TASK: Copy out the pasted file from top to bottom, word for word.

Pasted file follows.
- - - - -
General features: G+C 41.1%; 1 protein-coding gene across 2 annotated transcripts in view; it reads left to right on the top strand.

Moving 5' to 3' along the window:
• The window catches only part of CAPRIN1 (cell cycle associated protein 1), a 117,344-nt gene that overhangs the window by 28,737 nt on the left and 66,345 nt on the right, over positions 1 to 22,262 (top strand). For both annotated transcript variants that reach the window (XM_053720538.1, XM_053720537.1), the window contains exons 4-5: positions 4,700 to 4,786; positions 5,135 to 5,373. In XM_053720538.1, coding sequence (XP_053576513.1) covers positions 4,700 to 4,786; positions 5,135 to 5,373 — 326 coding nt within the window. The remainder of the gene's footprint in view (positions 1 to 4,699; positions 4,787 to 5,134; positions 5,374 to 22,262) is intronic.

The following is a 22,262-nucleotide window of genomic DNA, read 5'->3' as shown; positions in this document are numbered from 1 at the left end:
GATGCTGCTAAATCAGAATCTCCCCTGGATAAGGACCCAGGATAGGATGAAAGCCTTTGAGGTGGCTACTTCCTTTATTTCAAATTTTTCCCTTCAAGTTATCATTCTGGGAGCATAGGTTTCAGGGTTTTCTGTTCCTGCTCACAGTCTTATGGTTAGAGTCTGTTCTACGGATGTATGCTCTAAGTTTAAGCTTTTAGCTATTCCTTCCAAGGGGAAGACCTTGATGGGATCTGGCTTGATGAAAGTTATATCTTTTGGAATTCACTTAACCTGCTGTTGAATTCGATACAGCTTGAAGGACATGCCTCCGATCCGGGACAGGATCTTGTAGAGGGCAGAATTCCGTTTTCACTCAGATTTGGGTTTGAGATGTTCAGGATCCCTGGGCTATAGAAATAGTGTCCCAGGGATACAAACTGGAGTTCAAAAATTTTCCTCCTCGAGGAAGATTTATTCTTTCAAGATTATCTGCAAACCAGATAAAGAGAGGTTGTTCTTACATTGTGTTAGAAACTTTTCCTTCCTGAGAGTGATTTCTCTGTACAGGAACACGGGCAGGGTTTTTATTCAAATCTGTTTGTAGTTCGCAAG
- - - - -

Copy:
General features: G+C 41.1%; 1 protein-coding gene across 2 annotated transcripts in view; it reads left to right on the top strand.

Moving 5' to 3' along the window:
• The window catches only part of CAPRIN1 (cell cycle associated protein 1), a 117,344-nt gene that overhangs the window by 28,737 nt on the left and 66,345 nt on the right, over positions 1 to 22,262 (top strand). For both annotated transcript variants that reach the window (XM_053720538.1, XM_053720537.1), the window contains exons 4-5: positions 4,700 to 4,786; positions 5,135 to 5,373. In XM_053720538.1, coding sequence (XP_053576513.1) covers positions 4,700 to 4,786; positions 5,135 to 5,373 — 326 coding nt within the window. The remainder of the gene's footprint in view (positions 1 to 4,699; positions 4,787 to 5,134; positions 5,374 to 22,262) is intronic.

The following is a 22,262-nucleotide window of genomic DNA, read 5'->3' as shown; positions in this document are numbered from 1 at the left end:
GATGCTGCTAAATCAGAATCTCCCCTGGATAAGGACCCAGGATAGGATGAAAGCCTTTGAGGTGGCTACTTCCTTTATTTCAAATTTTTCCCTTCAAGTTATCATTCTGGGAGCATAGGTTTCAGGGTTTTCTGTTCCTGCTCACAGTCTTATGGTTAGAGTCTGTTCTACGGATGTATGCTCTAAGTTTAAGCTTTTAGCTATTCCTTCCAAGGGGAAGACCTTGATGGGATCTGGCTTGATGAAAGTTATATCTTTTGGAATTCACTTAACCTGCTGTTGAATTCGATACAGCTTGAAGGACATGCCTCCGATCCGGGACAGGATCTTGTAGAGGGCAGAATTCCGTTTTCACTCAGATTTGGGTTTGAGATGTTCAGGATCCCTGGGCTATAGAAATAGTGTCCCAGGGATACAAACTGGAGTTCAAAAATTTTCCTCCTCGAGGAAGATTTATTCTTTCAAGATTATCTGCAAACCAGATAAAGAGAGGTTGTTCTTACATTGTGTTAGAAACTTTTCCTTCCTGAGAGTGATTTCTCTGTACAGGAACACGGGCAGGGTTTTTATTCAAATCTGTTTGTAGTTCGCAAG